A Prince Hunting Boars with His Retinue

Date: late 18th–early 19th century

Culture: Western India, Rajasthan, Jhilai

Medium: Ink, opaque watercolor, and gold on paper

Dimensions: 11 3/8 x 15 7/8 in. (28.9 x 40.3 cm)

Classification: Paintings

Credit Line: Fletcher Fund, 1996

Accession Number: 1996.100.4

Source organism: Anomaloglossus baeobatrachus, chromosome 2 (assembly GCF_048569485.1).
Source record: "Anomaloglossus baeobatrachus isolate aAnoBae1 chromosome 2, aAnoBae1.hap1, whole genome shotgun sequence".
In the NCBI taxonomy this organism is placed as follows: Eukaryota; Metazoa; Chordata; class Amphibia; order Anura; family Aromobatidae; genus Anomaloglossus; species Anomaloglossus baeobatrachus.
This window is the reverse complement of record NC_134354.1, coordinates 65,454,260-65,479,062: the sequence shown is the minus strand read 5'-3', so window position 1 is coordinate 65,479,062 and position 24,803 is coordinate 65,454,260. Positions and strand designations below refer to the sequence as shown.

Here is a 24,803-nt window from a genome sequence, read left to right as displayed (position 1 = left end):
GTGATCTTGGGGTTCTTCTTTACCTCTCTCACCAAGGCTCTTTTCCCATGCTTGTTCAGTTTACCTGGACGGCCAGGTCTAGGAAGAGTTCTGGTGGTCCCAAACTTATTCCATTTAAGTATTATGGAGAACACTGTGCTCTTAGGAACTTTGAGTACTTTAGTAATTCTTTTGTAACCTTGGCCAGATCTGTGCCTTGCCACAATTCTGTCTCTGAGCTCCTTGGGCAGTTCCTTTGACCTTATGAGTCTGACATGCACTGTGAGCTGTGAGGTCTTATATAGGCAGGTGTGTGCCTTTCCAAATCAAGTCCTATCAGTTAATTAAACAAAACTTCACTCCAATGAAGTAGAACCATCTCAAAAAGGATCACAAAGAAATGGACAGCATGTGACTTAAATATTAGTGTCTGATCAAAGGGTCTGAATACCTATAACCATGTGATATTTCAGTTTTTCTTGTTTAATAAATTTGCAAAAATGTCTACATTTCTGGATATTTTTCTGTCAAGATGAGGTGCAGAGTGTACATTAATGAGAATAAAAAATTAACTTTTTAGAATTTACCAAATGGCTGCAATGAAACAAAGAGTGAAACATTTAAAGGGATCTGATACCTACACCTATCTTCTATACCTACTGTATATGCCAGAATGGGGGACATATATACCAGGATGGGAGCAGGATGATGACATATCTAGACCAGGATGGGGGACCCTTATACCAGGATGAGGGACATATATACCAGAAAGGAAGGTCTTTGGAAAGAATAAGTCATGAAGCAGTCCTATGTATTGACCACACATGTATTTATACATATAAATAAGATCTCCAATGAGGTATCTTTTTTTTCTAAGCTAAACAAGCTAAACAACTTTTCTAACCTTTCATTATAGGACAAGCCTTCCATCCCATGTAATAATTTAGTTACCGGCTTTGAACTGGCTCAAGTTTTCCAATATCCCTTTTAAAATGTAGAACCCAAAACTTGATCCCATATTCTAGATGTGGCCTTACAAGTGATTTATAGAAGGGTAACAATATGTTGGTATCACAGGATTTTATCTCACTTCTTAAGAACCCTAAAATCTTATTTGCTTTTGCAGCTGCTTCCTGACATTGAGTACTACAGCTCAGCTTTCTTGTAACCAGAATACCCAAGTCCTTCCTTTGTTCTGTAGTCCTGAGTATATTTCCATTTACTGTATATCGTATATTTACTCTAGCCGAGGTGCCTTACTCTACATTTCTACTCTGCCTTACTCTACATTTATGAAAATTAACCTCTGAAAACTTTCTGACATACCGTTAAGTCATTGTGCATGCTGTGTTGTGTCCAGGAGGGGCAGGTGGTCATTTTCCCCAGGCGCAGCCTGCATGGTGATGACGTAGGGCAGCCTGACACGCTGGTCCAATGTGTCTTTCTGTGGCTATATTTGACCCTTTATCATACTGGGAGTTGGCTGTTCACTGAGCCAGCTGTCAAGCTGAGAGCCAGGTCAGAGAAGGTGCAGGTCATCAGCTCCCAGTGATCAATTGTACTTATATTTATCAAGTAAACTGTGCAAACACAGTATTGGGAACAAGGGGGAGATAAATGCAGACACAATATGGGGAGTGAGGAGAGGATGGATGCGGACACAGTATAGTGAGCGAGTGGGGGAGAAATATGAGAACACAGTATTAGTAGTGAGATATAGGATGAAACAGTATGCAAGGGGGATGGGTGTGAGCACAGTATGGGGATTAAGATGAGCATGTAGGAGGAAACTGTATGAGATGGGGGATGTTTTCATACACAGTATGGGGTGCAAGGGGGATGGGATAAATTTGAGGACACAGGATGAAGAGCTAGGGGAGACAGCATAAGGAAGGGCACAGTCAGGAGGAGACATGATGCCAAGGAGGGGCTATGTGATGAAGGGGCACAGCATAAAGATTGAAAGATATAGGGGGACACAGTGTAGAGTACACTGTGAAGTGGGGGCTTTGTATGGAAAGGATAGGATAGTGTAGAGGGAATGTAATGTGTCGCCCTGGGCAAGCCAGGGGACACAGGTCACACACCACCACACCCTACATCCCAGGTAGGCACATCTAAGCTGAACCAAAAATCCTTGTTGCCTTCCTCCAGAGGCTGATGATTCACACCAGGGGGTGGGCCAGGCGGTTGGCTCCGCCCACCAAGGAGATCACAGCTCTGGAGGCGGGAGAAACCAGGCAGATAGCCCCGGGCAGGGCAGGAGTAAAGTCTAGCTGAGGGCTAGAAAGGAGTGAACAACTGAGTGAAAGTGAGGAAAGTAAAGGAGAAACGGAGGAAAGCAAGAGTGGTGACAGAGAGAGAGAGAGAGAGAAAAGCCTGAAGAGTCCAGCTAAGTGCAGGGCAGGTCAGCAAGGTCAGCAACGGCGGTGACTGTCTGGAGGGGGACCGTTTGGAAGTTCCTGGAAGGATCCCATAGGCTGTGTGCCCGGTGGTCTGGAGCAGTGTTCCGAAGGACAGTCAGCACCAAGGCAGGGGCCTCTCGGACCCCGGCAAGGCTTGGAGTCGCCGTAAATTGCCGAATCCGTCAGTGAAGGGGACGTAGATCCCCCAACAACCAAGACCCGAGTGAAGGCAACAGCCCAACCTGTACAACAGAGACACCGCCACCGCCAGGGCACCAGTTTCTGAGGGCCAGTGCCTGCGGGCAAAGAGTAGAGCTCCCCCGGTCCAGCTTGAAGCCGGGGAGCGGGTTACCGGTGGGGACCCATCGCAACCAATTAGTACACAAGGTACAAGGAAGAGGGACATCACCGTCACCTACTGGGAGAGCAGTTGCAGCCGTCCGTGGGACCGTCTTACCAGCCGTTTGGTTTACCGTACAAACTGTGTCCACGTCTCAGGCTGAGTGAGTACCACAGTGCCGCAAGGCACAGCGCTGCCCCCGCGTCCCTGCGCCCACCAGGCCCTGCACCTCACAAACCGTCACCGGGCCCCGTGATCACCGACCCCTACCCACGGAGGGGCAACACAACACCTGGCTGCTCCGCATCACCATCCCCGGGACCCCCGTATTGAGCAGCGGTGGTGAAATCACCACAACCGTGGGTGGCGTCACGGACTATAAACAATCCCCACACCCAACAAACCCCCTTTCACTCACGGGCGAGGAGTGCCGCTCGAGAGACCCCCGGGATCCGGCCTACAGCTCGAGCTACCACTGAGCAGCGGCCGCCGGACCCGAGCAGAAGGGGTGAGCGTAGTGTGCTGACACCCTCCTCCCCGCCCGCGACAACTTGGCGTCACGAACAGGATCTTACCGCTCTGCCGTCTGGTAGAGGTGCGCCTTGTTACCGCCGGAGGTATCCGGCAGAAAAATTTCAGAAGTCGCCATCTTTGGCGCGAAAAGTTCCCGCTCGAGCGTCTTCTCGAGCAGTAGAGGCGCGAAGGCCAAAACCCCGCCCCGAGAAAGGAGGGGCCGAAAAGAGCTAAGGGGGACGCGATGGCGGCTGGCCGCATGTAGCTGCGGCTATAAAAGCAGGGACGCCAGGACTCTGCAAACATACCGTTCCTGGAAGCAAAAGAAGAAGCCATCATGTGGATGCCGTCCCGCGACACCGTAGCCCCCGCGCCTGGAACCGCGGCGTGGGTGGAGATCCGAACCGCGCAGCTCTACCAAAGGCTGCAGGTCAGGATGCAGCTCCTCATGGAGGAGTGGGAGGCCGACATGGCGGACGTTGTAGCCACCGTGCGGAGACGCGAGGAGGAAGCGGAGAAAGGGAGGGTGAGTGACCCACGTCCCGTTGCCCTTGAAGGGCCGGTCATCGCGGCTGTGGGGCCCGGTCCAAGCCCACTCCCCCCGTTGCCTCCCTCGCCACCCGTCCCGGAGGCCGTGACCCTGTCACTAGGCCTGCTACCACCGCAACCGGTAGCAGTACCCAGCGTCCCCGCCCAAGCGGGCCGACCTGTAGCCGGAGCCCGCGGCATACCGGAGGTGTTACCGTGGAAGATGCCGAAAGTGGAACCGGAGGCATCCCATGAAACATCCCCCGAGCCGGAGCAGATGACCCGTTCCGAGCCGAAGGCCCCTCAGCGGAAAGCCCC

The distinctive style of painting that emerged in the late eighteenth century at Jhilai, a less well-known Rajput court, probably represents the work of a single master and his atelier. Closely related to Jaipur painting, the Jhilai style is distinguished by a more mannered treatment (note the formulaic depiction of the galloping horses), subdued palette, and descriptive clarity. Here we see the prince lunging from the saddle and striking a boar with his long-bladed sword as the animal attempts to flee across a silver stream. Clad in a white jama (tunic) and followed close behind by courtiers, the prince is boldly silhouetted against his beige horse. His palace, at upper right, is surrounded by a moat and a walled city; beyond is a lake with pleasure boats and water fowl.